Continuning our discussions around craftmanship, Designer turned Senior Account Executive, Calandra Pavey makes a case for the humble pen and paper.
It is true that modern design studios depend highly on their software when it comes to creating finished, polished creative work, and that the use of digital tools presents a wealth of possibility when trying to create bigger and bolder concepts. But so many of these concepts still start with someone sat in front of a sketch pad with a marker in their hand, or a group gathered around a table scrawling on flip charts and sheets of paper. This process presents ideas in a format that is loose and adaptable, it opens the door to alternative interpretations, sparking ideas that can grow organically into something brilliant.
By delving a little deeper into of the work currently being generated by creative types, one can often find that lying in their foundations is a tiny doodle on the corner of a napkin, or a scribble on a beer mat. Some of the world’s most highly recognised brand identities started with a sketch. The iconic Starbucks logo started life as a doodle inspired by a wood cut of a Norse two-tailed mermaid.
Whilst social site Pinterest took pencil in hand to modify digital fonts with soft, appealing curves and unique characteristics.
Even when considering today’s animated blockbusters, the majority have fully embraced digital software in order to create masterful pieces of film. Yet some of today’s most beautiful and loved animation is still generated from an infrastructure of sketches. The work of Hayao Miyazaki is an excellent example, with films such as Spirited Away, almost entirely drawn by hand, only using computers to enhance and edit. There is a distinct element of charm within these films, seeing the original sketches that lie beneath every frame is something to marvel at, bringing complete understanding of the craftsmanship and level of detail that enabled its creation.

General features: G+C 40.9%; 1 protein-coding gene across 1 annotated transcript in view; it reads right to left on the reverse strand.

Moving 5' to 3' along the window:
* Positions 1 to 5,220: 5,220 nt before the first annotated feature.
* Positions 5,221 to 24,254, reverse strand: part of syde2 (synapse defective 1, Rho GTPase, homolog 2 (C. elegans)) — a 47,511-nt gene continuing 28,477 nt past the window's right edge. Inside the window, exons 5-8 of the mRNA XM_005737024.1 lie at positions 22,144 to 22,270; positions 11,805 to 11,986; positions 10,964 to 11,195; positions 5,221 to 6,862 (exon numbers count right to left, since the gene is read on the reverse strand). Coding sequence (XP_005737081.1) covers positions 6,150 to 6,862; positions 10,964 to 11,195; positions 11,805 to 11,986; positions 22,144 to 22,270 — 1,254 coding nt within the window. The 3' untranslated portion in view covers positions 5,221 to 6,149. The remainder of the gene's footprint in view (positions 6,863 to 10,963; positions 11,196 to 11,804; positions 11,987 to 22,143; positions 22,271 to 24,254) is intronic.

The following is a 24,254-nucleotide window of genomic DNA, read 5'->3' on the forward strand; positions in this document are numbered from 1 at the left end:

Drawing can be done anywhere, with anything. If a brilliant idea is sparked on the bus, an old receipt and the stub of a pencil will suffice, allowing that idea to take shape and then later, be explored and expanded upon. Sketches are so often fueled by excitement, passion and urgency to get that abstract idea out of the head and into reality as soon as possible.
Picking up a HB and scribbling on a piece of paper allows the creator to project an idea directly into the minds of others and there is something quite magical in seeing a person’s innermost thoughts flowing out through their fingertips onto paper – that urgency and excitement lost when the idea is locked down and the mouse starts to click.
As technology and software continues to evolve at an impressive rate, it is an increasing challenge for creative types to retain the skill of hand sketching with the question of its necessity arising more frequently. However the value of the craft cannot be brushed aside. The speed at which sketches generate ideas, the open and inclusive nature of a drawing and the sheer sensory enjoyment of putting pen to paper are characteristics that, so far, cannot be matched by a computer.